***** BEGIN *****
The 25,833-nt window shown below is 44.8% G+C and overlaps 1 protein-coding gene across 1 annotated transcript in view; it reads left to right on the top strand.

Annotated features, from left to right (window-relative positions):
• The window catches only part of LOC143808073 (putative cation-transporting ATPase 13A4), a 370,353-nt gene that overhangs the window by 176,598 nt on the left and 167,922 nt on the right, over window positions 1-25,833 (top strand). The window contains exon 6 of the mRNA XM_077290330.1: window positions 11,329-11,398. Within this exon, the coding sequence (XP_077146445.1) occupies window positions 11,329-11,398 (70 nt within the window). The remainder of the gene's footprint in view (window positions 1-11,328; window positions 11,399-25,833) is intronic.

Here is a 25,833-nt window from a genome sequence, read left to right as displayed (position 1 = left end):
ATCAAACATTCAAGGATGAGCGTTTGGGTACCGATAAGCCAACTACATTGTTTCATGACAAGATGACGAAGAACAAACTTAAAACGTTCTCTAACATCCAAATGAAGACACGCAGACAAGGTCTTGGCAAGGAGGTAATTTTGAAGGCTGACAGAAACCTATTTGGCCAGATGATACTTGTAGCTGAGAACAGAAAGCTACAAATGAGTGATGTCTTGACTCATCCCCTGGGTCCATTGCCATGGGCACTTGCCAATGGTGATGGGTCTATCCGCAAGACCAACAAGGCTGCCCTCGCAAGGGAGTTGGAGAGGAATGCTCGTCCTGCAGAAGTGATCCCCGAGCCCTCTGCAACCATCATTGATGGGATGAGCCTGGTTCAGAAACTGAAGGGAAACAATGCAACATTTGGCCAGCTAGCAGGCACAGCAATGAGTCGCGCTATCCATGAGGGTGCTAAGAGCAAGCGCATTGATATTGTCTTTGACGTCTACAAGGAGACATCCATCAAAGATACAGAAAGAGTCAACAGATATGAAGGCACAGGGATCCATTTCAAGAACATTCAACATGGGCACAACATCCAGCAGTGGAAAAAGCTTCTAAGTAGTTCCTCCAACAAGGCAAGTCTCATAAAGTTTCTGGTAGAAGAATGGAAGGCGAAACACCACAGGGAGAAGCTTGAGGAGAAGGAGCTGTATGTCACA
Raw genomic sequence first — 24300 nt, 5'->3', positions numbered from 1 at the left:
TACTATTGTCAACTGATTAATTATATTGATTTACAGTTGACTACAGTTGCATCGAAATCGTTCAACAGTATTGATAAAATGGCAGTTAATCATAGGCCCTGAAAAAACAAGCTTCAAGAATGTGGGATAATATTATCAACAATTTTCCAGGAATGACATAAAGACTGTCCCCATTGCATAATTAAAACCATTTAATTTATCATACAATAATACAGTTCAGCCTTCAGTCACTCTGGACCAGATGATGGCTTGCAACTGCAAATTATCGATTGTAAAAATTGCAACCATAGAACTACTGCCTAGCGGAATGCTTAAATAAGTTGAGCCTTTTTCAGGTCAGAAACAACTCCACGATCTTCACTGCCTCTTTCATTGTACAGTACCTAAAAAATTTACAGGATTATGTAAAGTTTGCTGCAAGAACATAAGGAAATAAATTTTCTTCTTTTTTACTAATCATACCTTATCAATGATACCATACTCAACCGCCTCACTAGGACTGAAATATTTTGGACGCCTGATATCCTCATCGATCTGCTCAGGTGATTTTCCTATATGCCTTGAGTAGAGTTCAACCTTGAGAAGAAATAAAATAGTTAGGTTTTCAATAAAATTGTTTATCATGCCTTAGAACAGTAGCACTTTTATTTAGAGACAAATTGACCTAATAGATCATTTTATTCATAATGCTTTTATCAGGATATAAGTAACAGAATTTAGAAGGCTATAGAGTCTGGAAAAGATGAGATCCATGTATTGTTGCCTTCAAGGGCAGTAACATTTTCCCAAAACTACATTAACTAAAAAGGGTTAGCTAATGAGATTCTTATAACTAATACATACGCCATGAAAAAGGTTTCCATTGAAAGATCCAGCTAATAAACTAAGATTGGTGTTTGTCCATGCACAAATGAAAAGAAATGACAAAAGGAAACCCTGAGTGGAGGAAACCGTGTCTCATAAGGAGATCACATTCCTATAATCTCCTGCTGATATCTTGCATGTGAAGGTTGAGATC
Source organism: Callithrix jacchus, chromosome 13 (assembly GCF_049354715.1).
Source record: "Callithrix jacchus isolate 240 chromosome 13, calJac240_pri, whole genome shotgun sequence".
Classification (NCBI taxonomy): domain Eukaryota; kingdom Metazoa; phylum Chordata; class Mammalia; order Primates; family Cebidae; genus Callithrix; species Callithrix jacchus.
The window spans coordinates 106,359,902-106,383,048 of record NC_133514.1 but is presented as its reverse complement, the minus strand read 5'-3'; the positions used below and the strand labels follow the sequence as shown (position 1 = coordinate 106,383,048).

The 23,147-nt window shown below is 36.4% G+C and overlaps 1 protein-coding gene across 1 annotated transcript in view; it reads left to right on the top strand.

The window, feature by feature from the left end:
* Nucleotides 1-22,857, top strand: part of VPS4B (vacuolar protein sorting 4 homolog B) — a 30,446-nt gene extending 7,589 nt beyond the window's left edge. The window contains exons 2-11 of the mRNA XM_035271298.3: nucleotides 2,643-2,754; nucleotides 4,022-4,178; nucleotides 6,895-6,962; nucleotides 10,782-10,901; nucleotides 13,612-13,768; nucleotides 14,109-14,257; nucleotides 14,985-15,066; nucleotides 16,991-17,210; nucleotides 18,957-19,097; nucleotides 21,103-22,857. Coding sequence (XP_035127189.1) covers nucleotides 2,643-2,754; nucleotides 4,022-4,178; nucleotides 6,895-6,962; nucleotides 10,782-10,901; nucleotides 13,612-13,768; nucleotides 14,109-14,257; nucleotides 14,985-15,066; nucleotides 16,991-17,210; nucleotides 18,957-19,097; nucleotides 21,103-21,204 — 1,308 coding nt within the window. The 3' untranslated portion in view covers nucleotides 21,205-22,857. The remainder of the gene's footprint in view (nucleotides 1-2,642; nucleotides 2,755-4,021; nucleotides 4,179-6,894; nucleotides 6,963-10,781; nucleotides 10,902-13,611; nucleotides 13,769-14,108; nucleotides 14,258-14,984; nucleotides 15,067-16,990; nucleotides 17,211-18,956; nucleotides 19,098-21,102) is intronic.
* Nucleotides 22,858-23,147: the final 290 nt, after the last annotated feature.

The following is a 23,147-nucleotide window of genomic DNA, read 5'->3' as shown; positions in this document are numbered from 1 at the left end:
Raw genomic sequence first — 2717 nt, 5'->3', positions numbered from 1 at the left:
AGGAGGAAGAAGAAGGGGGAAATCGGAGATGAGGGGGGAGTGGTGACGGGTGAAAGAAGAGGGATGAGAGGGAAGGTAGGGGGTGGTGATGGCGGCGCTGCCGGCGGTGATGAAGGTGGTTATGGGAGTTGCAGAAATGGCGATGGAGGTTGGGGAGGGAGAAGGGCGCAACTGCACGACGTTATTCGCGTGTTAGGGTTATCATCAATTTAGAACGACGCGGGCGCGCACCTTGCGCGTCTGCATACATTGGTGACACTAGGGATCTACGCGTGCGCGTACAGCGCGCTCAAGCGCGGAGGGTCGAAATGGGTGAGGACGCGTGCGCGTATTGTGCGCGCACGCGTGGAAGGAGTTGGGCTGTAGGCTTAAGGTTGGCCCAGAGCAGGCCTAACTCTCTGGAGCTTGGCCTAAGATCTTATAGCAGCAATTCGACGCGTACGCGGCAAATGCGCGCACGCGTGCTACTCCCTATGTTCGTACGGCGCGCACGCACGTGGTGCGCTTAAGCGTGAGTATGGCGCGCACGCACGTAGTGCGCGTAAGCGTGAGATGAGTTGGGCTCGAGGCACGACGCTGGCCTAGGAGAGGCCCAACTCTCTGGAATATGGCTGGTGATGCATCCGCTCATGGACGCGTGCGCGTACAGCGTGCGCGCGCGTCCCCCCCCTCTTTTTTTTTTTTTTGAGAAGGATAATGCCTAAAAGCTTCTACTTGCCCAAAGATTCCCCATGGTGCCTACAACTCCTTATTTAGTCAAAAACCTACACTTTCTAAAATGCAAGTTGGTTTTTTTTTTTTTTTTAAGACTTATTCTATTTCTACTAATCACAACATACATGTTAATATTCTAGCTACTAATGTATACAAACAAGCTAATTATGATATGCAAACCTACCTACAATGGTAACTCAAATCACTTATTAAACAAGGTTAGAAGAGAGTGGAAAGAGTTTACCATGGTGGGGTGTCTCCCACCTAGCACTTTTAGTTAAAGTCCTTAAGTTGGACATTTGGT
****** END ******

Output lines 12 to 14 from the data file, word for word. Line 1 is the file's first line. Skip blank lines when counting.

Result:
The 23,147-nt window shown below is 36.4% G+C and overlaps 1 protein-coding gene across 1 annotated transcript in view; it reads left to right on the top strand.

The window, feature by feature from the left end:
* Nucleotides 1-22,857, top strand: part of VPS4B (vacuolar protein sorting 4 homolog B) — a 30,446-nt gene extending 7,589 nt beyond the window's left edge. The window contains exons 2-11 of the mRNA XM_035271298.3: nucleotides 2,643-2,754; nucleotides 4,022-4,178; nucleotides 6,895-6,962; nucleotides 10,782-10,901; nucleotides 13,612-13,768; nucleotides 14,109-14,257; nucleotides 14,985-15,066; nucleotides 16,991-17,210; nucleotides 18,957-19,097; nucleotides 21,103-22,857. Coding sequence (XP_035127189.1) covers nucleotides 2,643-2,754; nucleotides 4,022-4,178; nucleotides 6,895-6,962; nucleotides 10,782-10,901; nucleotides 13,612-13,768; nucleotides 14,109-14,257; nucleotides 14,985-15,066; nucleotides 16,991-17,210; nucleotides 18,957-19,097; nucleotides 21,103-21,204 — 1,308 coding nt within the window. The 3' untranslated portion in view covers nucleotides 21,205-22,857. The remainder of the gene's footprint in view (nucleotides 1-2,642; nucleotides 2,755-4,021; nucleotides 4,179-6,894; nucleotides 6,963-10,781; nucleotides 10,902-13,611; nucleotides 13,769-14,108; nucleotides 14,258-14,984; nucleotides 15,067-16,990; nucleotides 17,211-18,956; nucleotides 19,098-21,102) is intronic.